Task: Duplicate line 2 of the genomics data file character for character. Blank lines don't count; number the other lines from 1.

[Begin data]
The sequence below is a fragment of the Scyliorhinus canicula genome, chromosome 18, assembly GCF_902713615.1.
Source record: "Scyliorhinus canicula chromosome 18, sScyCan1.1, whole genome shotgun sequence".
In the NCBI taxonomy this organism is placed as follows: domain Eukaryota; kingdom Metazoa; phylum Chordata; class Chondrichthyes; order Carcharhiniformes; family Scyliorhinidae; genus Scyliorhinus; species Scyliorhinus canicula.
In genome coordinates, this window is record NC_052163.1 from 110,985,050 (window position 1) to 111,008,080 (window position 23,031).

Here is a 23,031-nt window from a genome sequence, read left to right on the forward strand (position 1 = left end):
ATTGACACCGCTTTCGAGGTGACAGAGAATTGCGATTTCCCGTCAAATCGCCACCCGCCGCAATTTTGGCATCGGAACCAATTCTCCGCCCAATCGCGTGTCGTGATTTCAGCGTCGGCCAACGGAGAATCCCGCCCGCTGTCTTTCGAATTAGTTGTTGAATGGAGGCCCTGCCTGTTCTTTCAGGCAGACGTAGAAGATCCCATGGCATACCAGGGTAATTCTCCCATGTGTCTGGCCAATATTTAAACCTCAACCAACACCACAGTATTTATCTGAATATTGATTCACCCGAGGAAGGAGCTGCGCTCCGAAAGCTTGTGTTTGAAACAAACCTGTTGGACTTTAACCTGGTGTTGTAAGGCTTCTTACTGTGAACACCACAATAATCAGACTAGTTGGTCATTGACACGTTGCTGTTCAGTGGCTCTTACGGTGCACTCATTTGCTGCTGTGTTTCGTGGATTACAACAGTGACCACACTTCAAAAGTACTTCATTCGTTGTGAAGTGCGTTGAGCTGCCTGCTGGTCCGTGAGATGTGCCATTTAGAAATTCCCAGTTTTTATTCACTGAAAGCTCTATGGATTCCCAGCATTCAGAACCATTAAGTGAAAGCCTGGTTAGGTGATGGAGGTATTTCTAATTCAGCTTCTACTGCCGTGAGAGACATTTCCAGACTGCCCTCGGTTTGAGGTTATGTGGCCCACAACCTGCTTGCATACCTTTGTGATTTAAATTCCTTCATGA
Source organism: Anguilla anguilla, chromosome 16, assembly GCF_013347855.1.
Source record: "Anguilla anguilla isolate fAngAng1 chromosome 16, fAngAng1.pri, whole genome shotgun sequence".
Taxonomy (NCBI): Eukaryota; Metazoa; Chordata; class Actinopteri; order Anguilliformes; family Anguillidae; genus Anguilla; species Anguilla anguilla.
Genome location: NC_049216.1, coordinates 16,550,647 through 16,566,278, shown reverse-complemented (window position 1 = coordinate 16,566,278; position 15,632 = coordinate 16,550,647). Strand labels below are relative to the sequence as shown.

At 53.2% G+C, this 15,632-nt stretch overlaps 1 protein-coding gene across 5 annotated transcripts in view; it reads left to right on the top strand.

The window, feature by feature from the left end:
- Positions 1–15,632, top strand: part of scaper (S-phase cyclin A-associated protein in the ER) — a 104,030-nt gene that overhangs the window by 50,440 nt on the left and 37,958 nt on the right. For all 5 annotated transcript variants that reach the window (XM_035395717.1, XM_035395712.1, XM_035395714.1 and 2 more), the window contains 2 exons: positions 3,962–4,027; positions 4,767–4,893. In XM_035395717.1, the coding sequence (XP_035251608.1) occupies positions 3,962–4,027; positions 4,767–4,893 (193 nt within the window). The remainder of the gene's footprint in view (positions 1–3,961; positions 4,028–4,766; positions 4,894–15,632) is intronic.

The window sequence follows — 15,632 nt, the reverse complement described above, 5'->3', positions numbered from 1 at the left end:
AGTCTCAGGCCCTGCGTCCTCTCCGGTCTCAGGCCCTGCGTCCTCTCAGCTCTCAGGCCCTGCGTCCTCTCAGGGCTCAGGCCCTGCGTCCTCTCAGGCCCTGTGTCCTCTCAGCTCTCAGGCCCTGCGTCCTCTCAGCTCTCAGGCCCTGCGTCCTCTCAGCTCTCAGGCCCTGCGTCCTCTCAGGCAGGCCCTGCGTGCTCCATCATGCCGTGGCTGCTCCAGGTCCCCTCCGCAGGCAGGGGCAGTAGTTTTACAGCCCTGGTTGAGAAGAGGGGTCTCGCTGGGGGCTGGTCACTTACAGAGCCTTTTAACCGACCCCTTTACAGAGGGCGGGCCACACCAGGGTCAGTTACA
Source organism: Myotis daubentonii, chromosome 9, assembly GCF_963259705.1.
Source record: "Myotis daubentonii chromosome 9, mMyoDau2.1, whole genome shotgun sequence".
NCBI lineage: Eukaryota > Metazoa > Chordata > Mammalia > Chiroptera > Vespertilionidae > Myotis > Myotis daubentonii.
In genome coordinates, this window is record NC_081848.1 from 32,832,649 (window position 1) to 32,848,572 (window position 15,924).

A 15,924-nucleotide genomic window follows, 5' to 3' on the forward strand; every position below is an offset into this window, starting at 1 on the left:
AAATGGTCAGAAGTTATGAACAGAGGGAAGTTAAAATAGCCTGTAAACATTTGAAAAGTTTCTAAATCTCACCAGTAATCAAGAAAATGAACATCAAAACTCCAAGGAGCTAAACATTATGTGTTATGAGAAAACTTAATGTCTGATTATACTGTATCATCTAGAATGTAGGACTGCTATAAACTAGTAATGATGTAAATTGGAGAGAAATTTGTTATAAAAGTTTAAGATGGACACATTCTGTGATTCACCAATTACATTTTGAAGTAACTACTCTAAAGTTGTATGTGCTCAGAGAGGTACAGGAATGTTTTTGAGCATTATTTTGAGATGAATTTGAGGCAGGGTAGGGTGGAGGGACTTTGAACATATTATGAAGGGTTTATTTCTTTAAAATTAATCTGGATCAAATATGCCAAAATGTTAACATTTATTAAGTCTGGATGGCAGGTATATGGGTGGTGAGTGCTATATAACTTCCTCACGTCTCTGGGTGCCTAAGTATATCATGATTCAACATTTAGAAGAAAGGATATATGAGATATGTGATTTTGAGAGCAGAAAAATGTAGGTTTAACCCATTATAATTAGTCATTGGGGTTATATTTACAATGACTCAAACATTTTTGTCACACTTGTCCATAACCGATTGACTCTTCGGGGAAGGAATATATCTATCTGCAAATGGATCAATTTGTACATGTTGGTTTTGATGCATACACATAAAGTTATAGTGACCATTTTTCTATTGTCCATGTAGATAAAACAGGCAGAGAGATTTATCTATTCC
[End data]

Source record: "Scyliorhinus canicula chromosome 18, sScyCan1.1, whole genome shotgun sequence".